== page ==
On a beautiful recent day, Dr. Vernard Hodges sat by the pool behind his 7,400-square-foot home and talked about how easily his life could have veered in an entirely different direction.
He grew up dirt poor in Fort Valley, hung out with drug dealers and failed the ninth grade. Yet he went on to become a veterinarian with a thriving practice, and he's a successful real estate investor too.
He is no house flipper, though. He buys properties that need work, makes the improvements, then rents them. He now owns more than 100 homes and apartment units.
In December, he published a book about his life story, called "Bet on Yourself, From Zero to Millions." It is an autobiography, self-help, rags-to-riches adventure story with a how-to on the stock market, real estate investing, business and personal finance. Much of it has the tone of a father passing on life advice to his child.
Hodges figured he might sell 100 copies. As of last week, he had sold more than 6,000 copies. The book has 80 reviews on Amazon and all but one gave it five stars. That one gives it four stars and says only good things about it. Reviewers laud it for being easy to read and providing simple explanations on complicated subjects, such as the stock market and how to set up a business.
Many readers also liked its honesty in that Hodges talks about his failures as much as he does his successes.
One person who has read the book is Chuck Shaheen, a former Warner Robins mayor and councilman. Shaheen said he started his own business as a direct result of reading the book.
"I couldn’t put the book down," Shaheen said. "It’s a book about failure and about overcoming. People fail one time and they never get back up again. It motivated me."
Hodges starts right off by admitting that he failed the ninth grade. Yes, the man who would go on to get a college degree and become a veterinarian had to go to summer school on the sly to move up to the 10th grade. He told his mother he had a job picking peaches, then she started asking why he didn't have any money.
Hodges said he wrote the book because he wanted young people in situations similar to his to know that they can have a better future.
"People see me now and they see somebody they think is polished, some smart guy who has it all together, when it hasn't always been that way," he said.
Almost caught in The Trap
In high school, he hung out in an area of Fort Valley called The Trap, where drug dealing and other illicit activities took place. One of his best friends, whom he refers to in the book by the pseudonym "Marvin," is in prison today. Hodges still keeps in touch with him. While Hodges didn't deal drugs himself, he once held some crack cocaine for Marvin. Hodges hid it in the washing machine, and his mother washed clothes before he could retrieve it, destroying Marvin's crack.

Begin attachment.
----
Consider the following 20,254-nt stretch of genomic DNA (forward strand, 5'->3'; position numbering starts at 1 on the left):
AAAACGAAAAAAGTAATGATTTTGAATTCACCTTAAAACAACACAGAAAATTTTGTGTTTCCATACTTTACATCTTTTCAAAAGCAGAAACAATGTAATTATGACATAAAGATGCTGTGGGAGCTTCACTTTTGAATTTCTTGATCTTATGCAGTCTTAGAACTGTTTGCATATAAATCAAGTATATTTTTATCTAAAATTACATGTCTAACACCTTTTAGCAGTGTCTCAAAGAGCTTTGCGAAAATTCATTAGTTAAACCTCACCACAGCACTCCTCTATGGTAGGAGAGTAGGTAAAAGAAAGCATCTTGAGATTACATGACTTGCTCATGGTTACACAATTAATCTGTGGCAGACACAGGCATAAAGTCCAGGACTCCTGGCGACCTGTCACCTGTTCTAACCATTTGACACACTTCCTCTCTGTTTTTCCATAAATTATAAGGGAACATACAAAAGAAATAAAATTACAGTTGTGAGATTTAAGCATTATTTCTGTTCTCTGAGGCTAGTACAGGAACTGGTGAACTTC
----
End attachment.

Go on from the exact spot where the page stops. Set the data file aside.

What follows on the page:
Marvin laughed it off, but later, when Hodges was in college, Marvin gave him $290,000 to hold. Hodges did, returned it and Marvin was later arrested with it and lost his money.
"I was close to falling on that side of the track," Hodges said. "I could have been Marvin. It kind of told me I’ve got to turn my life around and find something."
Hodges didn't know his biological father, but his mother married a Japanese man who took great interest in him. Hodges credited that as a big part of helping get his life turned around.
He eventually enrolled at Fort Valley State University, pursued a degree in fisheries and marine biology, and ended up traveling to far-flung locations as a part of research teams. One of his trips included going with a team to Napal, India, to help locals learn how to feed themselves by raising carp, which he said is still practiced there today.
Later, he decided to go to veterinary school, and he got his degree from the Tuskegee University College of Veterinary Medicine.
He worked for another veterinarian after getting his degree, then ended up starting his own practice with Terrence Ferguson in Byron. They called it Critter Fixer. Later, they opened a second location in Bonaire, where Hodges works today while Ferguson operates the Byron location.
In the process of buying the land and buildings for their veterinary practice, Hodges learned about real estate and renovation work, which he did himself. He later started buying and renovating homes and even an apartment complex. Instead of trying to turn around the buildings for a quick profit, he keeps them and rents them out.
He also started dabbling in the stock market. At the end of 2007, he started an E*Trade account with $90,000. In a few months it had grown to about $1.5 million, and Hodges thought he was a stock market genius.
Then came the crash of Sept. 29, 2008. Hodges lost $1 million.
He still invests in the stock market, but he prefers more stable, long-term investments over trying to buy and sell for a quick profit.
One message he stresses repeatedly in the book is the importance of reading. He grew up knowing nothing about stocks or investing, but through reading, he said, he has come to learn the things that wealthy people teach their children.
While he was still reeling from his stock market loss, he found a large house in Warner Robins that had been left half-finished. It was "a monstrosity," he says in the book, and his neighbors wanted it torn down.
He bought it for $160,000, built a swimming pool behind it himself, and finished it with a total investment of $420,000. It was valued at $900,000.
It's the house he lives in today.